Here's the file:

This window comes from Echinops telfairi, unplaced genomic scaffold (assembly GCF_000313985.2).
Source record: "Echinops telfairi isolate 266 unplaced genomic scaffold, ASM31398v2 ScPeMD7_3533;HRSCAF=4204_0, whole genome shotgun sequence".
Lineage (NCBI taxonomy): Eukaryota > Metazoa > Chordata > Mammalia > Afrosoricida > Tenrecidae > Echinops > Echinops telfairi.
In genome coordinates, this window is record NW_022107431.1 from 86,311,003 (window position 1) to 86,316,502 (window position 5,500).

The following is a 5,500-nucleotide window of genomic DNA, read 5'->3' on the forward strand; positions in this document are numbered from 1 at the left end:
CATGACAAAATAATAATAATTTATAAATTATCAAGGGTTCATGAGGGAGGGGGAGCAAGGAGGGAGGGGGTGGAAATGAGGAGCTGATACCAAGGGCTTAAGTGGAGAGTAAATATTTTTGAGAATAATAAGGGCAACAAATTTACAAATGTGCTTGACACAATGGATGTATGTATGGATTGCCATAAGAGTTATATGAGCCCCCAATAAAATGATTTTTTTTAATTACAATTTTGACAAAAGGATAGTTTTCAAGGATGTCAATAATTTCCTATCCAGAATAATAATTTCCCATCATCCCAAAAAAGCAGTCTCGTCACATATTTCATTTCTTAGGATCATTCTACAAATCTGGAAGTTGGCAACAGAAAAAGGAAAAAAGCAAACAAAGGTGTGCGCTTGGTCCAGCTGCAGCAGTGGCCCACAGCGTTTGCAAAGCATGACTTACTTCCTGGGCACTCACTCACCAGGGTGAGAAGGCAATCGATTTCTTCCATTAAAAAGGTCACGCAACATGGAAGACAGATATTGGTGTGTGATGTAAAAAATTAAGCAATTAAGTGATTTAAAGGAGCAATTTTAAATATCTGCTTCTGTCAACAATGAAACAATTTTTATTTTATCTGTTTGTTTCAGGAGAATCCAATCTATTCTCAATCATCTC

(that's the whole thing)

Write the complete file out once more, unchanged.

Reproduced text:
This window comes from Echinops telfairi, unplaced genomic scaffold (assembly GCF_000313985.2).
Source record: "Echinops telfairi isolate 266 unplaced genomic scaffold, ASM31398v2 ScPeMD7_3533;HRSCAF=4204_0, whole genome shotgun sequence".
Lineage (NCBI taxonomy): Eukaryota > Metazoa > Chordata > Mammalia > Afrosoricida > Tenrecidae > Echinops > Echinops telfairi.
In genome coordinates, this window is record NW_022107431.1 from 86,311,003 (window position 1) to 86,316,502 (window position 5,500).

The following is a 5,500-nucleotide window of genomic DNA, read 5'->3' on the forward strand; positions in this document are numbered from 1 at the left end:
CATGACAAAATAATAATAATTTATAAATTATCAAGGGTTCATGAGGGAGGGGGAGCAAGGAGGGAGGGGGTGGAAATGAGGAGCTGATACCAAGGGCTTAAGTGGAGAGTAAATATTTTTGAGAATAATAAGGGCAACAAATTTACAAATGTGCTTGACACAATGGATGTATGTATGGATTGCCATAAGAGTTATATGAGCCCCCAATAAAATGATTTTTTTTAATTACAATTTTGACAAAAGGATAGTTTTCAAGGATGTCAATAATTTCCTATCCAGAATAATAATTTCCCATCATCCCAAAAAAGCAGTCTCGTCACATATTTCATTTCTTAGGATCATTCTACAAATCTGGAAGTTGGCAACAGAAAAAGGAAAAAAGCAAACAAAGGTGTGCGCTTGGTCCAGCTGCAGCAGTGGCCCACAGCGTTTGCAAAGCATGACTTACTTCCTGGGCACTCACTCACCAGGGTGAGAAGGCAATCGATTTCTTCCATTAAAAAGGTCACGCAACATGGAAGACAGATATTGGTGTGTGATGTAAAAAATTAAGCAATTAAGTGATTTAAAGGAGCAATTTTAAATATCTGCTTCTGTCAACAATGAAACAATTTTTATTTTATCTGTTTGTTTCAGGAGAATCCAATCTATTCTCAATCATCTC